Viva – a word instilling fear and trepidation in even the most stout-hearted. However, although it is something which, on first glance, appears to be intrinsically academic, there are several elements to a Viva which will help you in any applications you make outside of academia as well.
The process of preparing for and completing your Viva develops a series of transferrable skills you can use as examples in your applications, as well as providing valuable interview experience.
A job application will typically require you to express why you are a good fit for the role, either through a covering letter or a series of competency based questions.
If, for example, the job description details the need for someone who can deliver comprehensive presentations to senior management within strict deadlines, a Viva matches these requirements; your oral defence of your PhD and wider research is, in effect, a presentation; for senior management read senior academics; as for a strict deadline, you will likely have faced a number of these throughout your PhD, but between write-up and Viva there is a whole new avenue of work to focus on and a new deadline to meet.
Similarly, a PhD Viva can be used to display skills in:
- Dealing with high-pressure scenarios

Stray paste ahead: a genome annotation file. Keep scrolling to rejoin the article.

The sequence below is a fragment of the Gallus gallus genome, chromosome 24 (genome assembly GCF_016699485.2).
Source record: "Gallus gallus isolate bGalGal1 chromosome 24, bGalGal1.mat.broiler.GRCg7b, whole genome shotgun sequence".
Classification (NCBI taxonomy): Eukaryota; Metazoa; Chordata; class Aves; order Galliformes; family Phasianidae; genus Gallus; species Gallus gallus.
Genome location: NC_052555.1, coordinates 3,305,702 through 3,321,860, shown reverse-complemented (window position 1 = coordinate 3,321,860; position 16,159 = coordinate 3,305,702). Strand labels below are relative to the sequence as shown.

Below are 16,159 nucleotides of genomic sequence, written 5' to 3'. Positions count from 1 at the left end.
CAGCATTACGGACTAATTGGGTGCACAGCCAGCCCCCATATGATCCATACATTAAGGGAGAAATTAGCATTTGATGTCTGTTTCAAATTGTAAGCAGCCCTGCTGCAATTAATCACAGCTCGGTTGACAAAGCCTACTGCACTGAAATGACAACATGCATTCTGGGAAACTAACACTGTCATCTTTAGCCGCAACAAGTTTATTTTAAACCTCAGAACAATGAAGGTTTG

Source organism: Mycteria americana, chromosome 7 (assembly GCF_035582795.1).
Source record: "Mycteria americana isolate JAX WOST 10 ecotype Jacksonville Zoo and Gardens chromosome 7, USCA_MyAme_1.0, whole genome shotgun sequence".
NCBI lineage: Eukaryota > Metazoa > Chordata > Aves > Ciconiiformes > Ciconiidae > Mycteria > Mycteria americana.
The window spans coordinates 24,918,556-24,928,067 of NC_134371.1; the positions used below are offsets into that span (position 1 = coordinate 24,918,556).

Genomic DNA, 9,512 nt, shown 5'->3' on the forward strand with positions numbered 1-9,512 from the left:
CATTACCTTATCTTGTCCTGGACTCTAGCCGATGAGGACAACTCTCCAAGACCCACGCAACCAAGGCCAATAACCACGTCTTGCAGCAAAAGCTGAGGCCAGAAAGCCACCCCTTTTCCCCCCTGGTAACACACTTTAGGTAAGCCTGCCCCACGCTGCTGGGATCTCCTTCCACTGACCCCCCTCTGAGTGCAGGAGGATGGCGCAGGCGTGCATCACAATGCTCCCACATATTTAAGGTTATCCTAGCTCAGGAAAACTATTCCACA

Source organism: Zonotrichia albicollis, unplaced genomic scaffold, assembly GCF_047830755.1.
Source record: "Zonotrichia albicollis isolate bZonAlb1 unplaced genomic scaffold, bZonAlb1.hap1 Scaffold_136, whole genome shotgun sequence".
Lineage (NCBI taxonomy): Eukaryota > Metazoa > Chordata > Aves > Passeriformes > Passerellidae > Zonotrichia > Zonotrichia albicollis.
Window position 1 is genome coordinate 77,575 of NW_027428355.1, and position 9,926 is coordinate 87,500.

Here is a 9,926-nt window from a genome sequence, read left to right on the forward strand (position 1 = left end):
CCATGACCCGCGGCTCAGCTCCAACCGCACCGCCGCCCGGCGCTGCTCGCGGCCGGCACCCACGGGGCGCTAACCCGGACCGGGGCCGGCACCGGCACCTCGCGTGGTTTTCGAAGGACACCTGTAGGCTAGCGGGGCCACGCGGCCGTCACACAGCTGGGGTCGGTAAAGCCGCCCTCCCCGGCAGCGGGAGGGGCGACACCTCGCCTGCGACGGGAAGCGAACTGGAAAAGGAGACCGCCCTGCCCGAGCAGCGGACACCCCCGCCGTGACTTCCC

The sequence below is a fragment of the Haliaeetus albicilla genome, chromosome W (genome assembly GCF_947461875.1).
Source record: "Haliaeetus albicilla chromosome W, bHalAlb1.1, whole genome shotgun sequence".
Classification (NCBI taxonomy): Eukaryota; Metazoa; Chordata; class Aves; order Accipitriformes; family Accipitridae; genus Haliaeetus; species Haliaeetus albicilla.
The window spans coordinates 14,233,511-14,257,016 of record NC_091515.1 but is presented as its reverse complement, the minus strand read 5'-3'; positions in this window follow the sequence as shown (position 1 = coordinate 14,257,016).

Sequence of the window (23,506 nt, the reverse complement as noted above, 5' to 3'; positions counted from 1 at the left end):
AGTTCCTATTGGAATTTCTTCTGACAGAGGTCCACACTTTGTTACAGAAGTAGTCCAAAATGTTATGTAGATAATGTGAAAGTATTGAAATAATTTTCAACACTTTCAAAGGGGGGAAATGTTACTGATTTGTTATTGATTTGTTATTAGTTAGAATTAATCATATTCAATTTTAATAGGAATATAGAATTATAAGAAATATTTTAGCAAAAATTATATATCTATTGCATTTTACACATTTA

- Communicating complex ideas to others who may not have the same background or field of expertise
- Taking criticism and, crucially, using it constructively
- Bringing others around to your way of thinking
Research before interview
Preparation is key prior to a Viva, whether that is going back over your own work to ensure you don’t miss any key information, or looking into your interviewer’s background and interests to anticipate the kinds of questions they will ask and the information they will be looking for.
This is no different to researching before an interview – you need to review your initial application once more, go back to the job description and person specifications for the role, and go back to any information on the employer that will be of benefit in the interview, as a reminder or as a new development. You would take these things into account for your Viva, and a job interview is no different.
The actual scenario of the interviews will be slightly different, with your Viva perhaps more of a defence of your work rather than the exploration of your character and skills you would expect from an interview, but certain elements will be the same.
The situation is still formal, and you still need to come across professionally and as a knowledgeable person in your field; you will still be asked a myriad of questions from a variety of experts in their field (much as one academic may focus on a particular branch of your PhD work in their queries, your prospective line manager will be asking questions of a different ilk to, for example, an HR representative in your interview); you will still be asked how your work is relevant to the field. The overall set-up will be similar, even if the nitty-gritties are different.